Field Marshal Günther Hans von Kluge was a senior officer in the German Army during World War Two. Kluge was known to his colleagues as “Clever Hans”, Kluge gained a reputation for being a brilliant staff officer. Kluge was never a Nazi and he obeyed Hitler’s orders simply because all army personnel had sworn an oath of loyalty to Hitler as commander-in-chief. However, Kluge cannot be described as being anti-Nazi – he was more a patriotic German who did his job to the best of his abilities.
Kluge was born on October 30th 1882. He joined the German Army as an artillery officer and it was in this capacity that he served in World War One. Kluge also learned to fly during World War One and it was this area that he wished to develop once the war had finished. Kluge stayed in the Germany Army after the war and by October 1935, he held the rank of lieutenant general and commanded the VI Corps. In 1936, VI Corps was expanded to include an extra infantry division and Kluge was promoted to general.
However, in 1937, he lost his command as a result of the purges in the army that came with the removal of the army’s most senior general – Fritsch. Fritsch was an old-style military leader and one, in the mind of Hitler, who held old style military ideas. Fritsch was dismissed as a result of trumped up charges of homosexuality. Anyone associated with him – including Kluge – was also dismissed.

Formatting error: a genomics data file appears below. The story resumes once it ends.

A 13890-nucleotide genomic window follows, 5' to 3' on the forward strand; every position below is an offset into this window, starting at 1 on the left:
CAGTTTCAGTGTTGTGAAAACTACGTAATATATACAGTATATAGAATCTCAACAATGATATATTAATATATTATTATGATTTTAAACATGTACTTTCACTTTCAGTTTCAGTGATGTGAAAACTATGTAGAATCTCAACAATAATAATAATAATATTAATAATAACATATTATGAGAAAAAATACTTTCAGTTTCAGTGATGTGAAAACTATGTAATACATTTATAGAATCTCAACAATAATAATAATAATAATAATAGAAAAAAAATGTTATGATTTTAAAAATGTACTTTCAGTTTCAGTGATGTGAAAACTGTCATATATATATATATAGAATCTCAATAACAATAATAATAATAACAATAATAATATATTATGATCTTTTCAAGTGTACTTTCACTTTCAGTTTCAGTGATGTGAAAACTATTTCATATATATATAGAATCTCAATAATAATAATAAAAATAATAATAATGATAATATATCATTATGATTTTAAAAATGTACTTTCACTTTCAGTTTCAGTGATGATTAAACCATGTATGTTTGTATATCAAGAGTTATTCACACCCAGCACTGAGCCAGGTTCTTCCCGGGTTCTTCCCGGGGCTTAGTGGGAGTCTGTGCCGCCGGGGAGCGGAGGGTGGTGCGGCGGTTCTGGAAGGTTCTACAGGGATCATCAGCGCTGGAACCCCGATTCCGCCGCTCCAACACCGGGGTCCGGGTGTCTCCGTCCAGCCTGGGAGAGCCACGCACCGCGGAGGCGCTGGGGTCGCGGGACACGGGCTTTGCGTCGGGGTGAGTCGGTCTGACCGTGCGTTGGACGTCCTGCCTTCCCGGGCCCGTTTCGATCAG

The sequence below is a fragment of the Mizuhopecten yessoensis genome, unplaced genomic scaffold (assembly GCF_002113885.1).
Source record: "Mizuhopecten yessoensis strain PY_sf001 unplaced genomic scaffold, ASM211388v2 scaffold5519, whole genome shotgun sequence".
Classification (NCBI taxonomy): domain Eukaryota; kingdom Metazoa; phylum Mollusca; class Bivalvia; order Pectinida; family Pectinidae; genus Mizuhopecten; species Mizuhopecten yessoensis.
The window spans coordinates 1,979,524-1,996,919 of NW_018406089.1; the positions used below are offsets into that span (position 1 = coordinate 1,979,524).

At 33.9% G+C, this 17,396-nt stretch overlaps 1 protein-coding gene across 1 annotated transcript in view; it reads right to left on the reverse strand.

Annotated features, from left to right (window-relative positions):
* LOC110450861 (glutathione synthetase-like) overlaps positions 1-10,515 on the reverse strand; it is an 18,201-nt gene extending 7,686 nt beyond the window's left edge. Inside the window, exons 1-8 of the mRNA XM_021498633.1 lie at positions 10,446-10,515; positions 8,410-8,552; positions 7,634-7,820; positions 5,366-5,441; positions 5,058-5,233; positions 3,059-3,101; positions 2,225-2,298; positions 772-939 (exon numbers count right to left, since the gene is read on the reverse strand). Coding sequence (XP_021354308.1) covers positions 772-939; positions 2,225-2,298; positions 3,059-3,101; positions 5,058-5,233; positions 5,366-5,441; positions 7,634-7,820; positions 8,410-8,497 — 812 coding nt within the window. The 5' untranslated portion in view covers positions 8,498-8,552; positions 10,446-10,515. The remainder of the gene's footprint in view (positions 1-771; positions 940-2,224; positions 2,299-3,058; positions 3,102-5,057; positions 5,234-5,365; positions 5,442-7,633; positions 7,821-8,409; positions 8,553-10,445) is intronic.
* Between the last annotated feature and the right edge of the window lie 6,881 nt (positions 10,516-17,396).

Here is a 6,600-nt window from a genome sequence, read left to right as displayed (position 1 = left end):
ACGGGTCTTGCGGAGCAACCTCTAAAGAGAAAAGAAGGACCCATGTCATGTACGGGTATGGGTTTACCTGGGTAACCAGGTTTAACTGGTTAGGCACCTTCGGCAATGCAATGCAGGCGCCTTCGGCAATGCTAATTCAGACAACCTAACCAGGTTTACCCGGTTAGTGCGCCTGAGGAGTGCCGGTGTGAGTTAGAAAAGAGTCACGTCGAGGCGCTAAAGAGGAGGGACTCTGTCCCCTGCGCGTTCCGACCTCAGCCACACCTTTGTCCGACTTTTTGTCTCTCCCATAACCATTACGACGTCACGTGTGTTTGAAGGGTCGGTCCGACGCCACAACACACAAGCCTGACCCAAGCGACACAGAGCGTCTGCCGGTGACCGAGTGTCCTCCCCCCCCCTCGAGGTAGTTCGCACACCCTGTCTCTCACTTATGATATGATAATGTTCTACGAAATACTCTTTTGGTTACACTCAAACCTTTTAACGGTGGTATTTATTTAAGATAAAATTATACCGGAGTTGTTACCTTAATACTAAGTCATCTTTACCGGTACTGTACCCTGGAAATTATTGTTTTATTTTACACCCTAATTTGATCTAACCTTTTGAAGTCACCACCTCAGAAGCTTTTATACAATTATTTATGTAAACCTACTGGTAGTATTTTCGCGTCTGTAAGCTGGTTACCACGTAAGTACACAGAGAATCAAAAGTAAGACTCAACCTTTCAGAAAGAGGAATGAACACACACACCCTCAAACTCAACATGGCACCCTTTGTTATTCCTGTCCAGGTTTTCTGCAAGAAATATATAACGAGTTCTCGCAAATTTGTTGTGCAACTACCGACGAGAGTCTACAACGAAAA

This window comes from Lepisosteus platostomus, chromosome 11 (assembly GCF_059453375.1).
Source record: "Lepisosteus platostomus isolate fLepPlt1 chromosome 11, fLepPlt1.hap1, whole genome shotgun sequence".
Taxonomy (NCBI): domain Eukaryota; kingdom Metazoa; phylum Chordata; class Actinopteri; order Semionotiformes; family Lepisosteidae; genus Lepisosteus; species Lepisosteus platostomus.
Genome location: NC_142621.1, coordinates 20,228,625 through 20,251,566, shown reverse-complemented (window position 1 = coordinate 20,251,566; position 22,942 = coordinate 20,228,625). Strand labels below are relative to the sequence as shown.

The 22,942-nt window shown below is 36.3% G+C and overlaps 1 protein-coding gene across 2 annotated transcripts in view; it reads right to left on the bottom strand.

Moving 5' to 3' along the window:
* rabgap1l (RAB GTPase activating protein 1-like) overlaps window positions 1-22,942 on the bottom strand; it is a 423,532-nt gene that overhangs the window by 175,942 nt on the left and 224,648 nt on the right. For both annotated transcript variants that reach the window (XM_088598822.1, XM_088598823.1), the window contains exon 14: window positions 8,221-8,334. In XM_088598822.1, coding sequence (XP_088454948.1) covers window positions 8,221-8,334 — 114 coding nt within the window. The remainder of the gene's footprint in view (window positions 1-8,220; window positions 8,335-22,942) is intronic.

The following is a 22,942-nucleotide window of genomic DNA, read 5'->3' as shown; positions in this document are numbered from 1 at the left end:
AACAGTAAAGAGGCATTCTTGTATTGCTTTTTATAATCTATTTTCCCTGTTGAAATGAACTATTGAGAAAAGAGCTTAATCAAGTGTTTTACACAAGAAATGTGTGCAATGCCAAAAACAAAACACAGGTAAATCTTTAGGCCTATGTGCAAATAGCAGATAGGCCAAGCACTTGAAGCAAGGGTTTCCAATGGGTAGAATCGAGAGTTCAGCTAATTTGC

However, as European politics became more and more dangerous and war became an expectation, Hitler realised that he needed as many competent military commanders as was possible. As a result, Kluge was recalled to the army and in January 1939 given command of the 6th Army Group.
During the invasions of Poland and Western Europe, Kluge commanded the 4th Army and his success was recognised when he was promoted by Hitler to field marshal on July 19th 1940.
During ‘Operation Barbarossa’ Kluge once again led the 4th Army and he was very much involved in the Battle for Moscow.
In 1942, Kluge was given the command of Army Group Centre. The defensive lines he created within his command area stood firm against most Russian attacks until 1944. On July 7th 1944, Kluge was given the task of Commander-in-Chief West – a position previously held by Field Marshal Rundstedt. Just about one month into the D-Day landings it was apparent that there was not going to be a German attack that would push the Allies back into the Channel. Rundstedt had resigned over the constant interference by Hitler on command decisions – even to the extent over the movement of troops. Kluge had an ominous start to his command as Hitler ordered him that there could be no retreat of any German forces in the West. This effectively tied Kluge’s hands as Hitler interpreted a tactical withdrawal as a retreat. Hence right from the start of his command, Kluge had little if any flexibility to command his forces as he might wish to. With no chance of developing his own strategy to defeat the advancing Allies, Kluge found that he could not stem the Allied advance. Just five weeks into his appointment, Hitler dismissed Kluge on August 17th who appointed Field Marshal Walther Model to succeed him. On August 18th, Kluge committed suicide by taking poison. He had been implicated in the July Bomb Plot but nothing was proved against his name.